Parks, Suzan-Lori. Father Comes Home from the Wars, Parts 1, 2, & 3.

Publisher: TCG, 2015.

Premiere: The Public Theatre, NYC, 2014


Part 1: A Measure of a Man


Spring, 1862. A slave cabin in far west Texas


Characters: Musician; Chorus of 4 Less Than Desirable Slaves; Oldest Old Man; Hero, Penny; Homer.


In Part 1, Hero decides to go to the War as Boss-Master-Boss’s slave. At the play’s beginning, the Chorus places bets about whether or not Hero will go. Old Man, Hero’s adoptive father, wants him to go—partly because Boss has promised him his freedom if he goes. But it turns out he was promised freedom before to get him to cut off run-away slave Homer’s foot, so it’s questionable whether or not Boss will keep his promise this time. Penny, Hero’s woman, wants him to stay. But if he does, all will be beaten. Hero’s one-eyed dog Odd-See has run off. Part of the situation is not only the dangers of war and the demeaning work of servitude but also that Hero will be supporting the side of slavery in the War. Hero himself decides first one way and then the other. What finally seems to make up his mind is the revelation that he informed Boss about Homer’s escape in exchange for Boss’s promise of his own freedom, a promise Boss immediately broke. At the end of Part 1, Hero goes to war.


OBSERVATIONS ON PART 1: Part 1 is 50 pages long, roughly a one-hour one-act. It is prefaced by a single song sung by the Musician: “Dark Is the Night.” It is written in free verse. The character names have affinities with Homer’s Odyssey—Homer, Penny (Penelope), Odd-see (≠Odyssey).


Part 2: A Battle in the Wilderness


Late summer, 1862. A wooded area in the South


Characters: Musician; Rebel Colonel (Boss-Master-Boss); Smith, a captive Union soldier; Hero.


Colonel has Smith confined in a wooden cage; Smith is wounded in the leg; Hero is out gathering firewood and water. Smith says Hero won’t come back, but he does. Colonel sets him to making a fire to cook the rabbgits they have. Colonel quizzes Smith about ho many slaves he has; Smith has none. Colonel talks about the glory of beign White. Questioned, Smith reveals that he is Captain of a Kansas Colored Regiment. Cannon fire draws nearer, and Colonel goes to reconnoiter. Hero discovers that Smith is actually a private, not a captain, and that instead of being White, he’s a very light skinned colored man who was freed when his master died. The Colonel comes back and they break camp because the armies are converging. Colonel goes on ahead and leaves Hero to bring Smith along more slowly because of Smith’s wound. Hero sets Smith free. Smith gives him the Union private’s coat which he was wearing under his captain’s coat. Hero puts it on under his Confederate coat.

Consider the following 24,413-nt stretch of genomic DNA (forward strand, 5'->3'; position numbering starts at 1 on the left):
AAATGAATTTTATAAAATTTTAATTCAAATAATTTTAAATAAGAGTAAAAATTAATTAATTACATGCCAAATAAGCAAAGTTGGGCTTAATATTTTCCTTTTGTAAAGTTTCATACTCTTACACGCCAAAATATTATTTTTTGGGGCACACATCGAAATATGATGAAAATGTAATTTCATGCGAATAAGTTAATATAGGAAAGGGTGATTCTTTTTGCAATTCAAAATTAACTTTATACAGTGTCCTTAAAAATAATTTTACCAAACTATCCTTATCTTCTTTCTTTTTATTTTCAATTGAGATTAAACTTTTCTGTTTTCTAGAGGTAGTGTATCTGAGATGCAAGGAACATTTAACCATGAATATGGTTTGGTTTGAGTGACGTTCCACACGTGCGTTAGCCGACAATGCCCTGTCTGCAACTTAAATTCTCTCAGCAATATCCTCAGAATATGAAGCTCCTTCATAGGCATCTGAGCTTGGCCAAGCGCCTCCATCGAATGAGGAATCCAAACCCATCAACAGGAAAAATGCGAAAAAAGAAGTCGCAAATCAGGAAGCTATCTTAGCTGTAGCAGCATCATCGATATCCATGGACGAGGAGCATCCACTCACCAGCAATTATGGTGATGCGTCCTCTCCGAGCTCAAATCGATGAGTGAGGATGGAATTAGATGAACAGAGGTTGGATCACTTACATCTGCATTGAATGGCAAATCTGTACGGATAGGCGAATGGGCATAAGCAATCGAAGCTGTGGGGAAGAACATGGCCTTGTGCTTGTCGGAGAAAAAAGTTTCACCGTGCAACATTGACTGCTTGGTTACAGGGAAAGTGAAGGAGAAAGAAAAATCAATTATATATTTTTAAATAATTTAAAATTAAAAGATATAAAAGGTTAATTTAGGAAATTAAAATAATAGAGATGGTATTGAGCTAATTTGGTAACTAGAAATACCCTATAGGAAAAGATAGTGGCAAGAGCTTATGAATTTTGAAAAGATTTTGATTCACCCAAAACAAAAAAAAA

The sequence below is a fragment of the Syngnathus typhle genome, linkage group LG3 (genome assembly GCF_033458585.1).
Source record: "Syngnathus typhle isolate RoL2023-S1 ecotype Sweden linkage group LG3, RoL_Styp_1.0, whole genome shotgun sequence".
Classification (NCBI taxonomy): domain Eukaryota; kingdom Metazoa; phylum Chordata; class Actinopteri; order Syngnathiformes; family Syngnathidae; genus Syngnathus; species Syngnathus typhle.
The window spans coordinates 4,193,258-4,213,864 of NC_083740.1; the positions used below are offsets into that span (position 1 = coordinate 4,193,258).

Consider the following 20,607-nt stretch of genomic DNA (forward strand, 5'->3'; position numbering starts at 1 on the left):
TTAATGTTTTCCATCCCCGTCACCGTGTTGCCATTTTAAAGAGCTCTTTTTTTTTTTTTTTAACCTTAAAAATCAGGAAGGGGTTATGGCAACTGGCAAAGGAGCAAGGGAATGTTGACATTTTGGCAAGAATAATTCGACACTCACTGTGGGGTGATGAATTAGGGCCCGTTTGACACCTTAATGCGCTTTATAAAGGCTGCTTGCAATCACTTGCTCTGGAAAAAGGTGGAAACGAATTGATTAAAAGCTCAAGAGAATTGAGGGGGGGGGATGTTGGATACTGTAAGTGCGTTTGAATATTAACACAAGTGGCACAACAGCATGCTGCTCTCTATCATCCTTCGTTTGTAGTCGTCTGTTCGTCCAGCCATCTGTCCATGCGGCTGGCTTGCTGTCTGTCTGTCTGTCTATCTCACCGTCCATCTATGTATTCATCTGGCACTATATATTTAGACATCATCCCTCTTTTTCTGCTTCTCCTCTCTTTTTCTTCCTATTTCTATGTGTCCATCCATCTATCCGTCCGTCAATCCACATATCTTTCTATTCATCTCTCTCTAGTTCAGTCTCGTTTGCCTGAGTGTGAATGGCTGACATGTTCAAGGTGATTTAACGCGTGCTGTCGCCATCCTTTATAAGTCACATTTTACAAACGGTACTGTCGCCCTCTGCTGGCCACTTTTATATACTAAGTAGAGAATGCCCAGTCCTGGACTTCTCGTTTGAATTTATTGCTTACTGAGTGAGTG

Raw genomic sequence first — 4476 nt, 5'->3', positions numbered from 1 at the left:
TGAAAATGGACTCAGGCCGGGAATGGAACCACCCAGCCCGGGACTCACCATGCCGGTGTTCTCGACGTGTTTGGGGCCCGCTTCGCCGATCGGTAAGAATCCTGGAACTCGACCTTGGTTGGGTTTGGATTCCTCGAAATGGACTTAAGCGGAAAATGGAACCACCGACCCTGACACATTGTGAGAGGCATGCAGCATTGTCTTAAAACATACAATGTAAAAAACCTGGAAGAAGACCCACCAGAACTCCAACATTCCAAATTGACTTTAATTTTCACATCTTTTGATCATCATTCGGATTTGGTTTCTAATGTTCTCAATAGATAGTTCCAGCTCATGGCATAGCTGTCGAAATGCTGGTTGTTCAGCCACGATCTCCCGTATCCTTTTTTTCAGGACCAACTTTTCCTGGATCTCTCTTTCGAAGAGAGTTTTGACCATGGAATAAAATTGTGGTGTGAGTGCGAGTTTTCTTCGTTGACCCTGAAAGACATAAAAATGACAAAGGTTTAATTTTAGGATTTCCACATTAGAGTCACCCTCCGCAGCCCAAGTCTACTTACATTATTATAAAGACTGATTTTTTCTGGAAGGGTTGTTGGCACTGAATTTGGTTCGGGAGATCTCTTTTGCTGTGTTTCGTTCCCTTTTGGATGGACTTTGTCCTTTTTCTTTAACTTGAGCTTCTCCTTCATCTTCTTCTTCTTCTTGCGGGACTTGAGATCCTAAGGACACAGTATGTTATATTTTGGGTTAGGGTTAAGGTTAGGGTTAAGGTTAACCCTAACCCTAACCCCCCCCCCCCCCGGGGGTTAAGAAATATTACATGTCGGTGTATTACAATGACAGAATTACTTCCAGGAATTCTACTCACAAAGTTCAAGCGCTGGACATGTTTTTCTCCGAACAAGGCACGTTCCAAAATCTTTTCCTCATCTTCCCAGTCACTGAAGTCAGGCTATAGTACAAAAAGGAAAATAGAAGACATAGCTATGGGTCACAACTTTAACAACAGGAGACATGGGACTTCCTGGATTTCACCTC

OBSERVATIONS ON PART 2: Part 2 is 57 pages long and is written in prose. It includes a couple of songs.


Part 3: The Union of my Confederate Parts


Fall, 1863. A slave cabin in far west Texas


Characters: Musician; 3 Runaway Slaves; Homer; Penny; Odyssey (Odd-see) Dog (acted by a human); Ulysses (aka Hero).


3 Runaway Slaves who have been sheltered by Homer & Penny are waiting for dark to continue their escape to freedom. They convince Homer to leave with them. It becomes clear that Penny is carrying Homer’s child. During Part 3, they declare their love for each other. They get word of Master’s death. Odd-see Dog returns and tells of Master’s death. He says “Old-Hero” is alive, although all assume he’s dead. Hero returns having renamed himself Ulysses after U.S. Grant. He gives Homer and Penny gifts that he has brought and then he reveals that Alberta, his new wife, will soon arrive. He expects Penny to stay and help her with her chores, etc. He begins to suspect that Penny and Homer have become lovers, and he tries to kill Homer, but the others stop him. At the end of the play, Homer and Penny leave with the 3 Runaways. Only after they’ve gone does Ulysses reveal the Emancipation Proclamation that frees them all.


OBSERVATIONS ON PART 3: Part 3 is 50 pages long and is written mostly in prose with occasional passages in free verse. It’s prefaced with the song “Misplaced Myself.”



The play has an epic, archaic, mythic feeling. One contribution to this effect is the rather flat, simple, and repetitive dialogue written largely in a modern idiom with some hints of African-American dialect.

The names with their allusions to Homer’s Odyssey also contribute to this effect as well as the hints of connections to the Odyssey’s events—a warrior returning from battle, etc.

Any number of plot turns seemingly come out of the blue—as in Ulysses’ introduction of Alberta, Odd-see’s unexpected return, Smith’s revelation ofhis true identity, etc.

All of this serves to give a kind of mythic impact to this very simple story of a civil war event.

The songs were written and composed by Parks.

Nottage. SWEAT.

Nottage. SWEAT.